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Maybe this can be done without StreamInsight, but I'm curious.

I have an application that is populating a table with "messages" (inserts a row in the table).

I want to create a monitoring application that monitors this table for the rate at which messages are "arriving", and how quickly they are "processed" (flag gets updated).

As this is a vendors application, I don't want to drop in a trigger or anything. But I can query the db and the table has a PK using an identity column.

How can I get to a hopping window query? I would love to show a line graph for the say the past 30 minutes showing the rate of messages coming in, and the rate at which the messages are process.ed.

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1 Answer 1

up vote 1 down vote accepted

Depending on what information is captured in this table of messages, I think you could probably do this faster by just running a SQL query.

If you are still wanting to use StreamInsight to do this, here's some code to get you started.

var app = Application;
var interval = TimeSpan.FromSeconds(1);
var windowSize = TimeSpan.FromSeconds(10);
var hopSize = TimeSpan.FromSeconds(1);

/* Replace the Observable.Interval with your logic to poll the database and
   convert the messages to instances of TPayload. It just needs to be a class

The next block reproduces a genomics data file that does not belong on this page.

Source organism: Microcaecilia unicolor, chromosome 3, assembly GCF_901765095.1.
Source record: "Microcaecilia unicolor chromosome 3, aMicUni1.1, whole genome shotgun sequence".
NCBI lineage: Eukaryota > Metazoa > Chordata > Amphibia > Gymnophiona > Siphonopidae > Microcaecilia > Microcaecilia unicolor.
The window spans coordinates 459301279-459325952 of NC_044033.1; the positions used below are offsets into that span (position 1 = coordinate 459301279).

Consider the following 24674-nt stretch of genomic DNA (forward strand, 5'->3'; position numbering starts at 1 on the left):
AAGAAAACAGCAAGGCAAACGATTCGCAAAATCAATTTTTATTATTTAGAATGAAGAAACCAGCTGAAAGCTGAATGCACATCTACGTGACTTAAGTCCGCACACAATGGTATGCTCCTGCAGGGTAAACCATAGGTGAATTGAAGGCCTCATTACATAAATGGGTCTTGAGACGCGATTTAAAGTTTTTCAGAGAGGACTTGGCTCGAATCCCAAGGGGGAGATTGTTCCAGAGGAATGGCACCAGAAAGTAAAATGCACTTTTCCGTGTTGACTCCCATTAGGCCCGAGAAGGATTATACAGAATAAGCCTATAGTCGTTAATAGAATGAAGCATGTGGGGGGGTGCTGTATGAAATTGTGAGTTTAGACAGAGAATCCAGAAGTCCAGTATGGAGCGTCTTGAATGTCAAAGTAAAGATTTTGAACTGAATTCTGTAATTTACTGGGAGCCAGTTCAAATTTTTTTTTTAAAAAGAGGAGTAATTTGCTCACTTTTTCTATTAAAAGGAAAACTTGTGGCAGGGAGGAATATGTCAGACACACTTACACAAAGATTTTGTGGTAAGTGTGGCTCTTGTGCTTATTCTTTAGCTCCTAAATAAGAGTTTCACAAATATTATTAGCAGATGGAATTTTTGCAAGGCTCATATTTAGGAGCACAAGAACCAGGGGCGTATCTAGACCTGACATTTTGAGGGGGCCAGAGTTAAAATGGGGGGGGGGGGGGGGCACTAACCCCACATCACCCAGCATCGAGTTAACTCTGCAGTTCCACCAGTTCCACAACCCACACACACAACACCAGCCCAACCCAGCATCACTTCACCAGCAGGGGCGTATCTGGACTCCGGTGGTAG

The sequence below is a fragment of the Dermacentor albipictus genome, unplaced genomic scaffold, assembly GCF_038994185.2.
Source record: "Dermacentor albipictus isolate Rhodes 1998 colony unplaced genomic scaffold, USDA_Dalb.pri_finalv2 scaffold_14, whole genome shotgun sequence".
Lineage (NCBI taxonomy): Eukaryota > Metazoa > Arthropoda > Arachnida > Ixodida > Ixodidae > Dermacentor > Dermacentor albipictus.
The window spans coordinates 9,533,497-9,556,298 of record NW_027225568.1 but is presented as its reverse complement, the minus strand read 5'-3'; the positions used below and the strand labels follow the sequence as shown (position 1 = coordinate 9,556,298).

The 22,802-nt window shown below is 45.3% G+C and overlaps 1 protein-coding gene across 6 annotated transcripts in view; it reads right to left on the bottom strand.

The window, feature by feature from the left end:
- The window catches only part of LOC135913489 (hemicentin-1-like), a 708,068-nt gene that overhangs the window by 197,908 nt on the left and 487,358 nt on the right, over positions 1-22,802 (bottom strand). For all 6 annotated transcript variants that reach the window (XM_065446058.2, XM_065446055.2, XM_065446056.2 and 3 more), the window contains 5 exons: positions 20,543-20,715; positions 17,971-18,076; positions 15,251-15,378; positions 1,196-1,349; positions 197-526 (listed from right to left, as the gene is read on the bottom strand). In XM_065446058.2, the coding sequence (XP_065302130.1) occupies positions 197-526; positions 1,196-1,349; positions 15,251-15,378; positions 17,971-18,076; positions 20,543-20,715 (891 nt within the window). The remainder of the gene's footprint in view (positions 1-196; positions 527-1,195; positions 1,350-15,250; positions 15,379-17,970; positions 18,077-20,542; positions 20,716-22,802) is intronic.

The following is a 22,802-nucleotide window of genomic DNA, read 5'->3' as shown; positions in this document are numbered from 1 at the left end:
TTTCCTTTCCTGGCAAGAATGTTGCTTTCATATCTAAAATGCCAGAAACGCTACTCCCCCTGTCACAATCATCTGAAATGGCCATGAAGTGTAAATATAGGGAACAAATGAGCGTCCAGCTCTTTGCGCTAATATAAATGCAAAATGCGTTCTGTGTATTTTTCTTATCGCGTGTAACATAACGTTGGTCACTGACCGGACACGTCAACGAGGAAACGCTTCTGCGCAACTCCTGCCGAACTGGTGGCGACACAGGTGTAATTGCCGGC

that implements the IObservable<TPayload> interface. */
var observable = app.DefineObservable(()=> Observable.Interval(interval));

// Convert the observable to a point streamable.
var streamable = observable.ToPointStreamable(
            e=> PointEvent.CreateInsert(DateTimeOffset.Now, e),
            AdvanceTimeSettings.IncreasingStartTime);

/* Using the streamable from the step before, write your actual LINQ queries
   to do the analytics you want. */
var query = from win in streamable.HoppingWindow(windowSize, hopSize)
        select new Payload{
            Timestamp = DateTime.UtcNow,
            Value = win.Count()
        };

/* Create a sink to output your events (WCF, etc). It just needs to be a
   class that implements the IObserver<TPayload> interface. The
   implementation is highly dependent on your needs. */
var observer = app.DefineObserver(()=> Observer.Create<Payload>(e => e.Dump()));

query.Bind(observer).Run();
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Using your example, I was able to find this: msdn.microsoft.com/en-us/library/gg144953(v=sql.105).aspx which documents an end-to-end example! Thanks! –  codputer Oct 24 '12 at 17:41
    
While I was at lunch, it dawned on me that I should have added that the example I provided was using StreamInsight 2.1. –  TXPower275 Oct 24 '12 at 17:56

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